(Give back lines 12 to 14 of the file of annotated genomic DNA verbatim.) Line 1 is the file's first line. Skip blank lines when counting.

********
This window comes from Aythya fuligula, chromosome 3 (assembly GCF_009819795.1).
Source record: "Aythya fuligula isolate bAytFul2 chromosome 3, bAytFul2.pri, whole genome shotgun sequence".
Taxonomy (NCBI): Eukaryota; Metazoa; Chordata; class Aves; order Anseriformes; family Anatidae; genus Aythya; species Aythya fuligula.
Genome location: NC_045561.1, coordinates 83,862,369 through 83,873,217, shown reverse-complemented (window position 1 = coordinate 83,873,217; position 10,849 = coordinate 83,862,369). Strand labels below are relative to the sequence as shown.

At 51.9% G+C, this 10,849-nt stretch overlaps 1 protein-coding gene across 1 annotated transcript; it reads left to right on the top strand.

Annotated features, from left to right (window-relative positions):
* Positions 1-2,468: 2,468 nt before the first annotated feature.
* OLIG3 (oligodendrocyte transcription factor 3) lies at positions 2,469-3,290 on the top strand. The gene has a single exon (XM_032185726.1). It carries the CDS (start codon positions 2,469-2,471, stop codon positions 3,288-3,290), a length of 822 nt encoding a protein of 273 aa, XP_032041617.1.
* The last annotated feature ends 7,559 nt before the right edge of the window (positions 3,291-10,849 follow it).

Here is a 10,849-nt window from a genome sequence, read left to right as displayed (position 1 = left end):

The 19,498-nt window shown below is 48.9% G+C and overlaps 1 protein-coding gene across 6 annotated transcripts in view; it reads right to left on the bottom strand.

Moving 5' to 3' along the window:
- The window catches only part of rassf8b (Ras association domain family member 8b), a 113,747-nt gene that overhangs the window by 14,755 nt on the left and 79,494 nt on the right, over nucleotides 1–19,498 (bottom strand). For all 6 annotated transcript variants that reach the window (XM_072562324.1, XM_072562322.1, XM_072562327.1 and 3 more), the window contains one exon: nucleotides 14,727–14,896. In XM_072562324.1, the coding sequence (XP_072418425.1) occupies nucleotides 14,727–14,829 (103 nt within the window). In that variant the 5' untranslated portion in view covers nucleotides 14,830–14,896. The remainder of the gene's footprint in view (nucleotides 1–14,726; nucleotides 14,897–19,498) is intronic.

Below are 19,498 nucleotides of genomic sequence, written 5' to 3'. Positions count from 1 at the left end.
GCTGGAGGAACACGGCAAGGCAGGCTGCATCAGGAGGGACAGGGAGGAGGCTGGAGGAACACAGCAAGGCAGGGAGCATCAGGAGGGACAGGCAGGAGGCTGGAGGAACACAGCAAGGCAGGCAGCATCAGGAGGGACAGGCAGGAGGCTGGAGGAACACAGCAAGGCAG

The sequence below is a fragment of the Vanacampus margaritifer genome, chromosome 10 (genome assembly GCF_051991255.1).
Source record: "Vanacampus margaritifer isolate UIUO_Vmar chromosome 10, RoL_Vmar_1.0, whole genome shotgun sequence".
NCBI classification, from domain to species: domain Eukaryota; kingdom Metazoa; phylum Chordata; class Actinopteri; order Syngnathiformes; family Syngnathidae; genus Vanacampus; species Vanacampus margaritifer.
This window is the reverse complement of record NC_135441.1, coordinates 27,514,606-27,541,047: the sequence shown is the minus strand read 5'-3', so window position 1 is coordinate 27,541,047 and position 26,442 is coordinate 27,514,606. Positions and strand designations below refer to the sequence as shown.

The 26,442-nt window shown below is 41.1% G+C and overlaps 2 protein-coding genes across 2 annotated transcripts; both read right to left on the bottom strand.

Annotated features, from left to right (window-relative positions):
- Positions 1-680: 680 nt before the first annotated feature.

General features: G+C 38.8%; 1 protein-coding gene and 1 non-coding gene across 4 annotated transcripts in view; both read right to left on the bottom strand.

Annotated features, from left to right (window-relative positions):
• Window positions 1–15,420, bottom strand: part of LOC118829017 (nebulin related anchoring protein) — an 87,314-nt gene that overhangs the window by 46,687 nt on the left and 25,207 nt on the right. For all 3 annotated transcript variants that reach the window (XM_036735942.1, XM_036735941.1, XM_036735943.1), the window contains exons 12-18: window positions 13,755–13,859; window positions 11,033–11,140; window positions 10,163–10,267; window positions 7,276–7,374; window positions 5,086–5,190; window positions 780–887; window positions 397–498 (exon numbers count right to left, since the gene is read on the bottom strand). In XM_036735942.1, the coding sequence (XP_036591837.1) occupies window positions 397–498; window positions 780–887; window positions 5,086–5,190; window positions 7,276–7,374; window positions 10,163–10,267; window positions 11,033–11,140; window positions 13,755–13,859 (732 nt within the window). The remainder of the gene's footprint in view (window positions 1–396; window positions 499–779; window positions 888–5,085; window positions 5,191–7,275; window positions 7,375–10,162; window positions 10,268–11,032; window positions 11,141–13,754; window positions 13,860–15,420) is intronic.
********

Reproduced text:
Moving 5' to 3' along the window:
- The window catches only part of rassf8b (Ras association domain family member 8b), a 113,747-nt gene that overhangs the window by 14,755 nt on the left and 79,494 nt on the right, over nucleotides 1–19,498 (bottom strand). For all 6 annotated transcript variants that reach the window (XM_072562324.1, XM_072562322.1, XM_072562327.1 and 3 more), the window contains one exon: nucleotides 14,727–14,896. In XM_072562324.1, the coding sequence (XP_072418425.1) occupies nucleotides 14,727–14,829 (103 nt within the window). In that variant the 5' untranslated portion in view covers nucleotides 14,830–14,896. The remainder of the gene's footprint in view (nucleotides 1–14,726; nucleotides 14,897–19,498) is intronic.

Below are 19,498 nucleotides of genomic sequence, written 5' to 3'. Positions count from 1 at the left end.